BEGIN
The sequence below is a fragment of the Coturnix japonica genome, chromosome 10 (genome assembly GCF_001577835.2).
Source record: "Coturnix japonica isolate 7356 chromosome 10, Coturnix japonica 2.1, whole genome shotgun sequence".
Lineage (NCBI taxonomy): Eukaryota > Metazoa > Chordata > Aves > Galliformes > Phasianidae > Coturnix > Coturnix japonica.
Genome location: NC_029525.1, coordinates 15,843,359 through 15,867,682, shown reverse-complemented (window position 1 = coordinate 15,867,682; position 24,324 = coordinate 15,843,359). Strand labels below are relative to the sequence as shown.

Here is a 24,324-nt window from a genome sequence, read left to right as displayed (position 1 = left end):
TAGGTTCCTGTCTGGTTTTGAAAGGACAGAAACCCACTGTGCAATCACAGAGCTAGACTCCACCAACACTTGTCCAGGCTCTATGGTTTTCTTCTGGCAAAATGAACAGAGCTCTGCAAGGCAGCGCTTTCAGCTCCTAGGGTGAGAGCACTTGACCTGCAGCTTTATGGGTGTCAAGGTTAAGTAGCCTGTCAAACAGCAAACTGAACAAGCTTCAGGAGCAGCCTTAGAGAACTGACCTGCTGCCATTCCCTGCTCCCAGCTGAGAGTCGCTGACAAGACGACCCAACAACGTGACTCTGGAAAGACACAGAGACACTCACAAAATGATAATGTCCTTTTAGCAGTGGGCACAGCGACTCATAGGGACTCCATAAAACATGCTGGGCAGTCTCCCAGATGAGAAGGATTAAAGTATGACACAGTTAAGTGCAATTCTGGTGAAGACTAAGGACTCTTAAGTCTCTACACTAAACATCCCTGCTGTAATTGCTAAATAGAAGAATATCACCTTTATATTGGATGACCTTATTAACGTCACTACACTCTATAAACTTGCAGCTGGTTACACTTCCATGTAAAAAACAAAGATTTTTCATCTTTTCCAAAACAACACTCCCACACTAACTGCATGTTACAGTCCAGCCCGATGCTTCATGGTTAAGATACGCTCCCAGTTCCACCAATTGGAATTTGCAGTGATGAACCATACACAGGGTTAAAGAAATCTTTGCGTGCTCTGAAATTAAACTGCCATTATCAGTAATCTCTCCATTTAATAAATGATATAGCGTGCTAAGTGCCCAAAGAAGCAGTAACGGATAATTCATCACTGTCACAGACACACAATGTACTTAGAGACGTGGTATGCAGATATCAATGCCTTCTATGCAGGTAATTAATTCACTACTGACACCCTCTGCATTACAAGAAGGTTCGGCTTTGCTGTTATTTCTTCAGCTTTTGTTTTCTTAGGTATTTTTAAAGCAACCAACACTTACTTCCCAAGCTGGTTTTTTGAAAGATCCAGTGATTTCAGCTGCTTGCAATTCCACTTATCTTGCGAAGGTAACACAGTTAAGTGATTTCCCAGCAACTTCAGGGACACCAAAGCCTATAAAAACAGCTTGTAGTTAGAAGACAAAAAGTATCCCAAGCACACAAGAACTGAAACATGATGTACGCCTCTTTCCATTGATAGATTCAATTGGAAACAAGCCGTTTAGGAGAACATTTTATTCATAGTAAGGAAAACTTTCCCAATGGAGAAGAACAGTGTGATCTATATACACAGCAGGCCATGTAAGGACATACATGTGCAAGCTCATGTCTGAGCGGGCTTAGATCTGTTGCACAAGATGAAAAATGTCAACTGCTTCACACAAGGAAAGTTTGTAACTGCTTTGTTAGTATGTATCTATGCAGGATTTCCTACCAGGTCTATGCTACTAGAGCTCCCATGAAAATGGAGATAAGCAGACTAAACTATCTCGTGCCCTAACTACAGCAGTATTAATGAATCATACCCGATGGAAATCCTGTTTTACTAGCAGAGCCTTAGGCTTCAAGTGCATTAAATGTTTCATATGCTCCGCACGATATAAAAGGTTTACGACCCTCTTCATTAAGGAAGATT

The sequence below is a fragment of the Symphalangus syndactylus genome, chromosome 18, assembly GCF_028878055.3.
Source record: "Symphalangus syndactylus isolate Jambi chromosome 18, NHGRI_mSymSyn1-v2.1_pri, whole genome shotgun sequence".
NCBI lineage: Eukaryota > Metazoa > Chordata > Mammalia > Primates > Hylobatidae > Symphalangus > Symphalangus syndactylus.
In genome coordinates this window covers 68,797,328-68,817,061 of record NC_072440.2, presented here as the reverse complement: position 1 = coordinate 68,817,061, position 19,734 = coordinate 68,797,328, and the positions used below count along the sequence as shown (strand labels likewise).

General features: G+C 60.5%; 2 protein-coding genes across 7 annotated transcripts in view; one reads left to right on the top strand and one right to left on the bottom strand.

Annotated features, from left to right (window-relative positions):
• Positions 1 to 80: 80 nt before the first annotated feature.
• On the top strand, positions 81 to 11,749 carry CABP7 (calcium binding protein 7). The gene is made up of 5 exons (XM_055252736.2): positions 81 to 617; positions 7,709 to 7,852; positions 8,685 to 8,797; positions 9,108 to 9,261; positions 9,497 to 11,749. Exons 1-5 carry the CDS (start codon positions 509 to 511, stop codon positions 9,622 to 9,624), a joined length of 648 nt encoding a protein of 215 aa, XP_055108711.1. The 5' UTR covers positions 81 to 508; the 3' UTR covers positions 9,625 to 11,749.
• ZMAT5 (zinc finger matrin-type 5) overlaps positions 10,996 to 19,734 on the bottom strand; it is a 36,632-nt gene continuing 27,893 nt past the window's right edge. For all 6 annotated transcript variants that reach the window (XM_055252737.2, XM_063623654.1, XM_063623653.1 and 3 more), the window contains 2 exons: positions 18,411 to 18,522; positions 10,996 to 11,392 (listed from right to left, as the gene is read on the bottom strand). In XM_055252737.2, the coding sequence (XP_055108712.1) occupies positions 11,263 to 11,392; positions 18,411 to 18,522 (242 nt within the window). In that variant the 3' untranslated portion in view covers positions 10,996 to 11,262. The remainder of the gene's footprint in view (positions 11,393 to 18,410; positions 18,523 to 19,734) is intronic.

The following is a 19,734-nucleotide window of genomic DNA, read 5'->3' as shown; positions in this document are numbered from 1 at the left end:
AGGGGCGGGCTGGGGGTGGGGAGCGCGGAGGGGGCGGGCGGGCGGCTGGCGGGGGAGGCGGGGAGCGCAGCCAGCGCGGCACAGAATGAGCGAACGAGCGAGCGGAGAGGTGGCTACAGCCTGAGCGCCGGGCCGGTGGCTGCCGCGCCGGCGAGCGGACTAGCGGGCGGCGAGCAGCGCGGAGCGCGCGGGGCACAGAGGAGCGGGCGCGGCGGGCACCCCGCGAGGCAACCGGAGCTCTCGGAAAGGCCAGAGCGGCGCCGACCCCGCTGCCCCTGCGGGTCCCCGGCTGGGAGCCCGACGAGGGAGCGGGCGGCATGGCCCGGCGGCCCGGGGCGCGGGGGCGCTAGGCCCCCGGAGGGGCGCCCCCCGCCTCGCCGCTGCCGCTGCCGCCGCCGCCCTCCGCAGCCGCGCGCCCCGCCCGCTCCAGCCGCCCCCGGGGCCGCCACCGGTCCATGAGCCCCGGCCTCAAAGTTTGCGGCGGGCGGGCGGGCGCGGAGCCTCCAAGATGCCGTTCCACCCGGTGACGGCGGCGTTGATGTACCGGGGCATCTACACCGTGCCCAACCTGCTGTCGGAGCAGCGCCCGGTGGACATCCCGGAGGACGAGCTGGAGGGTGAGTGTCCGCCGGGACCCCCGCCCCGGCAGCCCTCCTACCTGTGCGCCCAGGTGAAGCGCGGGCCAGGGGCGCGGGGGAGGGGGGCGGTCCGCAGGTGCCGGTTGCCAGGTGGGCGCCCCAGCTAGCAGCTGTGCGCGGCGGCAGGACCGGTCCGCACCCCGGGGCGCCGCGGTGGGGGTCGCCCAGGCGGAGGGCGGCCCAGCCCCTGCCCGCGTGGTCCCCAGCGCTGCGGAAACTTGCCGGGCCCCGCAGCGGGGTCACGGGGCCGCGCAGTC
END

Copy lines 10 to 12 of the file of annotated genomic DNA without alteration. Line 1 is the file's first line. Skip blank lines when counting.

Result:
In genome coordinates this window covers 68,797,328-68,817,061 of record NC_072440.2, presented here as the reverse complement: position 1 = coordinate 68,817,061, position 19,734 = coordinate 68,797,328, and the positions used below count along the sequence as shown (strand labels likewise).

General features: G+C 60.5%; 2 protein-coding genes across 7 annotated transcripts in view; one reads left to right on the top strand and one right to left on the bottom strand.

Annotated features, from left to right (window-relative positions):